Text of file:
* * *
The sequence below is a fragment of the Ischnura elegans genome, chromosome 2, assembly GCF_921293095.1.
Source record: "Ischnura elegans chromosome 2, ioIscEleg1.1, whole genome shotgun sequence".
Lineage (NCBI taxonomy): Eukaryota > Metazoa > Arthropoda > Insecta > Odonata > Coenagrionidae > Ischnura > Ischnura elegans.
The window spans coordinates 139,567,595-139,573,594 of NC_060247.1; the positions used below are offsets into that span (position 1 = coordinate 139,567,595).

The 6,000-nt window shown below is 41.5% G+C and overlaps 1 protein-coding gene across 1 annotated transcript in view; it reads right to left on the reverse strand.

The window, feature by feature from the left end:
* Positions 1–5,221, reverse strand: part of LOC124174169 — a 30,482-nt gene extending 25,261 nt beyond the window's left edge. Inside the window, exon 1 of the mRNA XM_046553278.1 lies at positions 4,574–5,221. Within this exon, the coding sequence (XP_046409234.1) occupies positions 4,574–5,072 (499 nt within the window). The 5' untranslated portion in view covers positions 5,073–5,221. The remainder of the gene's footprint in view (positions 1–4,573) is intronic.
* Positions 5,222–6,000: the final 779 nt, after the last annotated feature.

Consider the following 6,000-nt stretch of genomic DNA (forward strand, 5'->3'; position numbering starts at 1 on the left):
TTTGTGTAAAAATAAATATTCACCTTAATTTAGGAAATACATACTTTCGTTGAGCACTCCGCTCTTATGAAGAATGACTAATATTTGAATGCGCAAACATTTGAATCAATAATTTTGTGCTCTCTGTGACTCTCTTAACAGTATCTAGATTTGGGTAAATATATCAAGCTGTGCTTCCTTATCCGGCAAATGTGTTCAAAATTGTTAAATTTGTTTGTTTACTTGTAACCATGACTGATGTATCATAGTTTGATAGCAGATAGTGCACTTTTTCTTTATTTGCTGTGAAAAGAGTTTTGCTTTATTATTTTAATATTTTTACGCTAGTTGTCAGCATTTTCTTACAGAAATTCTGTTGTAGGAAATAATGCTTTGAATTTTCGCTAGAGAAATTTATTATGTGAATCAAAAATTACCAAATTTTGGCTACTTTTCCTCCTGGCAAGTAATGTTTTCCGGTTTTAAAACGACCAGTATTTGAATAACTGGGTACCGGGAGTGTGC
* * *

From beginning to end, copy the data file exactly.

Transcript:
The sequence below is a fragment of the Ischnura elegans genome, chromosome 2, assembly GCF_921293095.1.
Source record: "Ischnura elegans chromosome 2, ioIscEleg1.1, whole genome shotgun sequence".
Lineage (NCBI taxonomy): Eukaryota > Metazoa > Arthropoda > Insecta > Odonata > Coenagrionidae > Ischnura > Ischnura elegans.
The window spans coordinates 139,567,595-139,573,594 of NC_060247.1; the positions used below are offsets into that span (position 1 = coordinate 139,567,595).

The 6,000-nt window shown below is 41.5% G+C and overlaps 1 protein-coding gene across 1 annotated transcript in view; it reads right to left on the reverse strand.

The window, feature by feature from the left end:
* Positions 1–5,221, reverse strand: part of LOC124174169 — a 30,482-nt gene extending 25,261 nt beyond the window's left edge. Inside the window, exon 1 of the mRNA XM_046553278.1 lies at positions 4,574–5,221. Within this exon, the coding sequence (XP_046409234.1) occupies positions 4,574–5,072 (499 nt within the window). The 5' untranslated portion in view covers positions 5,073–5,221. The remainder of the gene's footprint in view (positions 1–4,573) is intronic.
* Positions 5,222–6,000: the final 779 nt, after the last annotated feature.

Consider the following 6,000-nt stretch of genomic DNA (forward strand, 5'->3'; position numbering starts at 1 on the left):
TTTGTGTAAAAATAAATATTCACCTTAATTTAGGAAATACATACTTTCGTTGAGCACTCCGCTCTTATGAAGAATGACTAATATTTGAATGCGCAAACATTTGAATCAATAATTTTGTGCTCTCTGTGACTCTCTTAACAGTATCTAGATTTGGGTAAATATATCAAGCTGTGCTTCCTTATCCGGCAAATGTGTTCAAAATTGTTAAATTTGTTTGTTTACTTGTAACCATGACTGATGTATCATAGTTTGATAGCAGATAGTGCACTTTTTCTTTATTTGCTGTGAAAAGAGTTTTGCTTTATTATTTTAATATTTTTACGCTAGTTGTCAGCATTTTCTTACAGAAATTCTGTTGTAGGAAATAATGCTTTGAATTTTCGCTAGAGAAATTTATTATGTGAATCAAAAATTACCAAATTTTGGCTACTTTTCCTCCTGGCAAGTAATGTTTTCCGGTTTTAAAACGACCAGTATTTGAATAACTGGGTACCGGGAGTGTGC